How to write your own ad blocker extension for Firefox or Chrome

Erlend EelmetsMonday 07 December 2020


\\"value\\": \\"<p>Internet used to be much simpler in the earlier times. Companies either thought up until dotcom crash that there was billions to be made off internet or no money at all. Ever before Google and Facebook made common people believe in the internet billions again there was advertising. As one of the first ways old companies with a working business models thought they could money in the internet. Ever since then we have had ever growing amount of advertising on the websitest we visit. They used to be small innocuos banners. Now they are everywhere. Here is an example from one of the most popular news websites of Estonia.</p><p></p><embed alt=\\\\\\"erlend ad count delfi\\\\\\" embedtype=\\\\\\"image\\\\\\" format=\\\\\\"fullwidth\\\\\\" id=\\\\\\"10\\\\\\"/><p></p><p>As you can see most of the screenspace is filled with ads. This situation has made using an ad blocker almost a neccesity to even use the website. As this is an actually legitimate website of a legitimate company this is still a fairly good example. If you go into the murkier waters of the internet you will see much worse. These websites all have a wide variety of tricks to them.</p><p>There are two primary methods ad blockers use to combat these ads. Both are based on blacklists. They are content blocking and request blocking.</p><p>Content blocking means just removing nodes from the HTML tree using a blacklist of selectors (turning off boxes of content).</p><p>Request blocking relies on the modern implementation of ads which are not actually stored in the same server as the website. So the website has to actually make more requests to some other server that actually provides them with the ad content. So what the ad blocker does is it maintains a blacklist of known ad servers and blocks any requests the browser wants to make to these servers.</p><p>In this post I will show you how to write your own browser extension to block ads using these two methods. I will assume you are familliar with the very basics of browser extensions. If not then you can read <a id=\\\\\\"9\\\\\\" linktype=\\\\\\"page\\\\\\">my post about creating a basic browser extension</a>.</p>\\",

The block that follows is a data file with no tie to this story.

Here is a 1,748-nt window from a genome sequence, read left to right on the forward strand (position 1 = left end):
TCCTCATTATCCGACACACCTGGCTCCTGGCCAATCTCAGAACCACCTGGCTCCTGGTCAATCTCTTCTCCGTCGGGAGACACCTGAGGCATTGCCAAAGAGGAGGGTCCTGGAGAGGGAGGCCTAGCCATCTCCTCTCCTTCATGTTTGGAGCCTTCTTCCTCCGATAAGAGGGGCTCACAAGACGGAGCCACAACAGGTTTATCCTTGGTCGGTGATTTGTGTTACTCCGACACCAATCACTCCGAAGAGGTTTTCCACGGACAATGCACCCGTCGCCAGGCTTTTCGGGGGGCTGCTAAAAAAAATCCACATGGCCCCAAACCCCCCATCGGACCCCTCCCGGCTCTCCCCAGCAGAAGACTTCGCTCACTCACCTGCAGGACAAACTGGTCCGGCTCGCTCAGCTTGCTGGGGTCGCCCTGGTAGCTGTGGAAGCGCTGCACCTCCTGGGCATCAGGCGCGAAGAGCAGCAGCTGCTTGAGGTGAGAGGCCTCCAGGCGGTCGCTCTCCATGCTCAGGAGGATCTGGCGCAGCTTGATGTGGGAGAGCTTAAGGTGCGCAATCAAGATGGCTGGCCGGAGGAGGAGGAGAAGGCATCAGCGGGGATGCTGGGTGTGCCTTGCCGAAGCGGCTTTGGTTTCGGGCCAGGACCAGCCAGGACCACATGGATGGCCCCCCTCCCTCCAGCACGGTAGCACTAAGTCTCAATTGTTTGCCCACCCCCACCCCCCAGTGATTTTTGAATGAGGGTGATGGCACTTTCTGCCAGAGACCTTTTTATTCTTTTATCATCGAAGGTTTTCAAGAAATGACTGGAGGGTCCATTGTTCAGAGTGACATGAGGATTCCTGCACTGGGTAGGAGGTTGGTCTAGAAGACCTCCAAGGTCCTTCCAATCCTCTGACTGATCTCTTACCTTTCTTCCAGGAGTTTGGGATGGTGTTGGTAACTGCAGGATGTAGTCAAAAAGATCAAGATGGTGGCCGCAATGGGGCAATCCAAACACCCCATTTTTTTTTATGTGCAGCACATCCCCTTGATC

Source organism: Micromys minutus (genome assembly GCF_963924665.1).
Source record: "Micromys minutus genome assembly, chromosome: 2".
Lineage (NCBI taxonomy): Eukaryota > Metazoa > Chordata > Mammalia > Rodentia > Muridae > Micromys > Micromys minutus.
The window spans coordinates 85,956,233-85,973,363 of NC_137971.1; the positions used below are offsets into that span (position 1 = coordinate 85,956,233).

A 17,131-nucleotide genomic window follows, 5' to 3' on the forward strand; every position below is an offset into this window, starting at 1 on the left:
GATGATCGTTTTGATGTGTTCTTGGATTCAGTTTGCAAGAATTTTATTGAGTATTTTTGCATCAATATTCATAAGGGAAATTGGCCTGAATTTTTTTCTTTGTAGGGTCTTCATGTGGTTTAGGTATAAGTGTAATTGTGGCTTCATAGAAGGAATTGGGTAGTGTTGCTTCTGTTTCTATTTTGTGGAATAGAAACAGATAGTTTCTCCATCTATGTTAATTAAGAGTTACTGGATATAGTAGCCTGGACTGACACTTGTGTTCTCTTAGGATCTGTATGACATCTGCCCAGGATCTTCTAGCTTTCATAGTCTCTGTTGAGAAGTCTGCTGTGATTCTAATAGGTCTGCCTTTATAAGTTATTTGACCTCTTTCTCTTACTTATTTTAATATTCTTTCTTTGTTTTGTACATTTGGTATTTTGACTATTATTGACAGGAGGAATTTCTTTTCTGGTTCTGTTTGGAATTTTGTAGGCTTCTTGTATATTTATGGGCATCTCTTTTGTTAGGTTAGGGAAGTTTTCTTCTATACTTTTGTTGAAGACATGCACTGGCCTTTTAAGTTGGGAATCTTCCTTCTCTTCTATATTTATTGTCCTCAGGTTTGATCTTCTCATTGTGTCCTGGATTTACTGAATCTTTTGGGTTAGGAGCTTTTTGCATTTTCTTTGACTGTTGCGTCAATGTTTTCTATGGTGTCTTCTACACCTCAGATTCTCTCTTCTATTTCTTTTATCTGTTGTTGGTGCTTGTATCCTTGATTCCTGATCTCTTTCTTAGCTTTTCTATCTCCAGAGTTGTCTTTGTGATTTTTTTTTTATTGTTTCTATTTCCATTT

The plan

  1. Project layout
  2. CSS selector based blocking
  3. Request based blocking
  4. Design
  5. Packaging and upload
  6. Summary
  7. Enhancements

Create a file name manifest.json. Add some basic configuration to it

\\"value\\": \\"<p>Next we are going into the most basic version of ad blocking. Blocking HTML nodes using CSS selectors in a blacklist.</p><p>Create a new file called &quot;css-blocker.js&quot;. Then we will add an array that will hold all the CSS selectors and a simple function that will look for them in the HTML code and just remove them.</p>\\",

\\"value\\": \\"<p>As you can see. It is extremly simple. Now it is just about using browser tools to inspect the HTML code and write some selectors. You can open them on most browsers with the &quot;F12&quot; shortcut. I am now going to demonstrate how you can create these CSS selectors using browser tools. If you already know how to write CSS selectors you can just skip this part.</p><h3>Creating CSS selectors</h3><p></p><embed alt=\\\\\\"dev tools.PNG\\\\\\" embedtype=\\\\\\"image\\\\\\" format=\\\\\\"fullwidth\\\\\\" id=\\\\\\"11\\\\\\"/><p></p><p>Select the &quot;Inspector&quot; subtab. Click on the little button on left top corner of the tools tab and now you should see a little overlay over content when you hover it. Using that you can indentify the ad-s HTML node.</p><p></p><embed alt=\\\\\\"Selector.PNG\\\\\\" embedtype=\\\\\\"image\\\\\\" format=\\\\\\"fullwidth\\\\\\" id=\\\\\\"12\\\\\\"/><p></p><p>After clicking on the ad container the tools should highlight it in your inspector tab. Right click on the selected node and go to &quot;Copy&quot; submenu and choose the CSS selector. Now you have the browser generated CSS selector in your clipboard. Which means you can paste it.</p><h3>Adding CSS selectors to the list</h3><p>Now all that is left is to append the selectors to our array.</p>\\",